09.00–10.00 CEST A 21st century approach for peace
International Commission on Inclusive Peace, Principles for Peace Initiative
|The session explores the necessary shifts in approaches, policies and practices for peace to meet the imperatives of a new era. It builds on findings from a global participatory process and provides an opportunity to engage with and shape the emerging ‘Peacemakers’ Covenant’, which lays out the foundations and philosophy behind new principles for peace.||Riddarsalen|
09.00–10.00 CEST Research and dialogue on environmental security in the Gulf
European Council on Foreign Relations and Stockholm International Peace Research Institute
|With discussions on the return to the Joint Comprehensive Plan of Action (JCPOA) underway, focus has come back to power dynamics and security in the Gulf region. However, talk of formulating a regional security architecture is premature, unrealistic and counterproductive at this stage. Although tempting, with initial progress in relationships between some countries, such an overarching approach could also prevent more viable discussions on potential agreements on converging interests and synergies of regional actors in the Gulf. Realistic and pragmatic approaches to dialogue need to be at the core. Dialogue that builds on, yet is separate from, the JPCOA needs to focus on the needs of regional players first and foremost, with external actors adding to, rather than leading, topics of discussion. Recent Iraqi-facilitated talks between Iran and Saudi Arabia demonstrate that discussions based on reciprocal arrangements between regional actors have a better chance of bringing actors to the table. This dialogue, grounded in research, is using environmental security as an entry point to move towards dialogue on broader security issues.||Tornet|
09.00–10.15 CEST Youth and peaceful transition to sustainability in the Middle East and North Africa
Swedish Dialogue Institute for the Middle East and North Africa
|This session contributes to dialogue on how to support and leverage the role of youth and youth movements in the Middle East and North Africa (MENA) and the broader Euro–Med region to peacefully transition to sustainable development. Specifically, it looks at current limitations for youth and youth movements in the region and potential for more involvement from young people.||Fogelström|
09.00–10.30 CEST Harnessing climate security opportunities in conflict-affected contexts: Experiences from United Nations field presences
Challenges Forum and Climate Security Mechanism
This roundtable explores how United Nations peace operations and country teams can support regional, national and local partners in addressing the climate–security nexus and play a catalytic role for managing risks and building resilience. The role of women and youth in driving people-centred solutions will be at the core of the discussion. This session will enable representatives of UN field presences, civil society groups and other stakeholders to exchange experiences and lessons learned. Participants will discuss tools available for analysing climate-related security risks, identifying opportunities for cross-sectoral partnerships, and distilling good practices regarding climate-sensitive conflict prevention and sustaining peace efforts.Challenges Forum and Climate Security Mechanism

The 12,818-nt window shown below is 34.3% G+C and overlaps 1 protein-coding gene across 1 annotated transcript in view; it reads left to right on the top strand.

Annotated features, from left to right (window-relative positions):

10.15–10.45 CEST Fireside chat with Margot Wallström—Creating an environment of peace
Stockholm International Peace Research Institute
Participants join Margot Wallström, Sweden’s former foreign minister, for a conversation about the pathways policy and action can follow to create an environment of peace. In form of a fireside chat, the session explores how climate change and other environmental crises are transforming what it means to build and maintain peace.
Margot Wallström, Former Minister for Foreign Affairs of Sweden
The Fireside chat with Margot Wallström will be live streamed on SIPRI's YouTube Channel.
11.00–12.30 CEST Turning brown to green: Ensuring a just and peaceful transition
Stockholm International Peace Research Institute and Swedish Ministry for Foreign Affairs
The transitions needed to bring about a more sustainable world present both risks and opportunities for peace and security. They will impact at all levels—from the geopolitical to the local—and they need to be managed carefully to ensure a just and peaceful transition. Countries’ different energy choices come with different security implications. This panel explores the risks and opportunities for peace that arise from the transition to a greener and more sustainable future. It discusses the impacts of the transitions and how to balance economic and environmental concerns.
Geoffrey D. Dabelko, Professor and Associate Dean, Voinovich School of Leadership and Public Service, Ohio University
Jenny Ohlsson, State Secretary, International Development Cooperation, Sweden
Reem Ebrahim Al Hashimy, Minister of the State for International Cooperation, United Arab Emirates
Sofia Corradi, Civil Engineer, Specialist in Geoprocessing
Arunabha Ghosh, Chief Executive Officer, Council on Energy, Environment and Water, India
Hindou Ibrahim, SDG Advocate and Co-Chair of the International Indigenous Peoples Forum on Climate Change, Chad
This session will be live streamed on SIPRI's YouTube Channel.
12.30–13.30 CEST The role of the media in an environment of peace
BBC Media Action and Stockholm International Peace Research Institute